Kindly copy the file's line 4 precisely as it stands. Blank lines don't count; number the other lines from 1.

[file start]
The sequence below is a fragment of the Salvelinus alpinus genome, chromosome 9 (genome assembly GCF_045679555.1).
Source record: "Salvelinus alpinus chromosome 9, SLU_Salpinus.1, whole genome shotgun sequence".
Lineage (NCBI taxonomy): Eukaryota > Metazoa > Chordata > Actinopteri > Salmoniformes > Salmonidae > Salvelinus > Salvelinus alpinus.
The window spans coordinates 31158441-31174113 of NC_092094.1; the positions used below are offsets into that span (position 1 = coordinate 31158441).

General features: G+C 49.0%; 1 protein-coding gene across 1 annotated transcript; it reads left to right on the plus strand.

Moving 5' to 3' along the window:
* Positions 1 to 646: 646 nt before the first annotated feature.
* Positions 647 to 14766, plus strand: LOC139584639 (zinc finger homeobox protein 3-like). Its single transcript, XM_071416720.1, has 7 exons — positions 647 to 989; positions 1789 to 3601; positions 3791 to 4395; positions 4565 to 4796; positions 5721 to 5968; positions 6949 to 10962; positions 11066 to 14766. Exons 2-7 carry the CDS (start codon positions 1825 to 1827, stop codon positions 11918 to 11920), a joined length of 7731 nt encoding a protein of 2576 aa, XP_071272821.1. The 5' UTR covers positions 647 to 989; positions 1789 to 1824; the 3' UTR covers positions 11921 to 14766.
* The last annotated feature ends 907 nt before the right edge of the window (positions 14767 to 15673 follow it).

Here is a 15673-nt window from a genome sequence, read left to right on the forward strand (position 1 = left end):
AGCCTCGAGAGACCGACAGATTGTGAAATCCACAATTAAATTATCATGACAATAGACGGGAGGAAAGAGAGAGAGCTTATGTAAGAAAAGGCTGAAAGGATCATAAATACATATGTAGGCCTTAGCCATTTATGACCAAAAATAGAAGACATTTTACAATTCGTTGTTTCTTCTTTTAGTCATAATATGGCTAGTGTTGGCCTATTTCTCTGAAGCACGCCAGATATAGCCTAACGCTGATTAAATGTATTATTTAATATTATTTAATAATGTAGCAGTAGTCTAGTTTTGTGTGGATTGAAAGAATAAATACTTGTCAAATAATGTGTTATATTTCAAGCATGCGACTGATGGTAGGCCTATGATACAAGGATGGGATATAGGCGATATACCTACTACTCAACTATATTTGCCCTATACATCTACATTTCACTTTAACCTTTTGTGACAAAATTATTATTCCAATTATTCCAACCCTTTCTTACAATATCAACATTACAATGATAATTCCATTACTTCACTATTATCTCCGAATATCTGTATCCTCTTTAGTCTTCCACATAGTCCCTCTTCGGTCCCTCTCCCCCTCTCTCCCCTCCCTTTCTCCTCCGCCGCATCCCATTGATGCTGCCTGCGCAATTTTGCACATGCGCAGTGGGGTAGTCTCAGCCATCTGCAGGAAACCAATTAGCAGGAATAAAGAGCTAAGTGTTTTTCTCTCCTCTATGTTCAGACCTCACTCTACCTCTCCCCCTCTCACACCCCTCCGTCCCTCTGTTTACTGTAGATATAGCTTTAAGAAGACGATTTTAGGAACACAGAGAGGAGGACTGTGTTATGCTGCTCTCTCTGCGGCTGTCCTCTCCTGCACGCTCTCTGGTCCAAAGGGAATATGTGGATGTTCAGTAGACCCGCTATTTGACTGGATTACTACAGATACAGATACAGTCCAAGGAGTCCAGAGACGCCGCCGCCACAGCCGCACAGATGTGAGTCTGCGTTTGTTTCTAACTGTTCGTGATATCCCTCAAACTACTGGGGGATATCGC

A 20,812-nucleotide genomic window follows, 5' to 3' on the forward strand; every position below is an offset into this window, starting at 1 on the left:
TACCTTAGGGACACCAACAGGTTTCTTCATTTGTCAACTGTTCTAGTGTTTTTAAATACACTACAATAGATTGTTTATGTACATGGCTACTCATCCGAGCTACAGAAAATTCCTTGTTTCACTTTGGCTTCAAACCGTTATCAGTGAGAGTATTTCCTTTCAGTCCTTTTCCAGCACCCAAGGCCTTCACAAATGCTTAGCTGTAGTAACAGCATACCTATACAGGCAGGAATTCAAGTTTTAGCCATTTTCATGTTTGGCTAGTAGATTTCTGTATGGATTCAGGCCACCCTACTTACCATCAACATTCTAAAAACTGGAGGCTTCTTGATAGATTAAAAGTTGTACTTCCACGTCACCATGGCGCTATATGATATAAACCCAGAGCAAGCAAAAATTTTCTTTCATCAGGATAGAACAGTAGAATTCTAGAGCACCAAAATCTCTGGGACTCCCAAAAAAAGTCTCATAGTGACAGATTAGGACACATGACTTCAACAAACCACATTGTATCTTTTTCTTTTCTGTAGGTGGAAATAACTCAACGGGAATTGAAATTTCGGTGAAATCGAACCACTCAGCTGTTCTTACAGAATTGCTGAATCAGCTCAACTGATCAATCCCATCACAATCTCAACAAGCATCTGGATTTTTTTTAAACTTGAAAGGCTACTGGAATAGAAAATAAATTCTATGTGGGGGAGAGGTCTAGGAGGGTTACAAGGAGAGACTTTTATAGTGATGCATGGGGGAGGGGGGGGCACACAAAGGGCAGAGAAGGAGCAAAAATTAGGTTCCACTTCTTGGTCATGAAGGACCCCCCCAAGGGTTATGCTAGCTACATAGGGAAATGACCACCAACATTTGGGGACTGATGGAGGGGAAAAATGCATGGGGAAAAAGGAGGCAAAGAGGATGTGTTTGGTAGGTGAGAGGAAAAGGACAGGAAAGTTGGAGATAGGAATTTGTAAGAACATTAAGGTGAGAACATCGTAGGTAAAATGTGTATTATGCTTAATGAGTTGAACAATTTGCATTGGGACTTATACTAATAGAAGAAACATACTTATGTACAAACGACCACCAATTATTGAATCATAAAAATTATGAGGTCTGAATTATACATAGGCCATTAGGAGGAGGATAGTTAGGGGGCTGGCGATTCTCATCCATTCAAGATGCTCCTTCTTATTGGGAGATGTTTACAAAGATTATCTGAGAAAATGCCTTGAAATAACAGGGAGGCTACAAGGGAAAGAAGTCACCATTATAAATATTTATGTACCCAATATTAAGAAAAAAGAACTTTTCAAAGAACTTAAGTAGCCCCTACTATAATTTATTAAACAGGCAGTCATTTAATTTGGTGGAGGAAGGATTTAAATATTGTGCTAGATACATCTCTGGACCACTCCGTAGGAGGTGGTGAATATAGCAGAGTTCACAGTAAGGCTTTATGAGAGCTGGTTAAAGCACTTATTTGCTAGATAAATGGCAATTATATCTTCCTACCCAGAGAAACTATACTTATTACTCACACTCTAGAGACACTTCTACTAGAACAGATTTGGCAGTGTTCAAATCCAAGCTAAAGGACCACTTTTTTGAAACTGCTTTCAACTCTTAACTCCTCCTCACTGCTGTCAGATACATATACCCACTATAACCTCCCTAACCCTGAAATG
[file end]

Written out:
The window spans coordinates 31158441-31174113 of NC_092094.1; the positions used below are offsets into that span (position 1 = coordinate 31158441).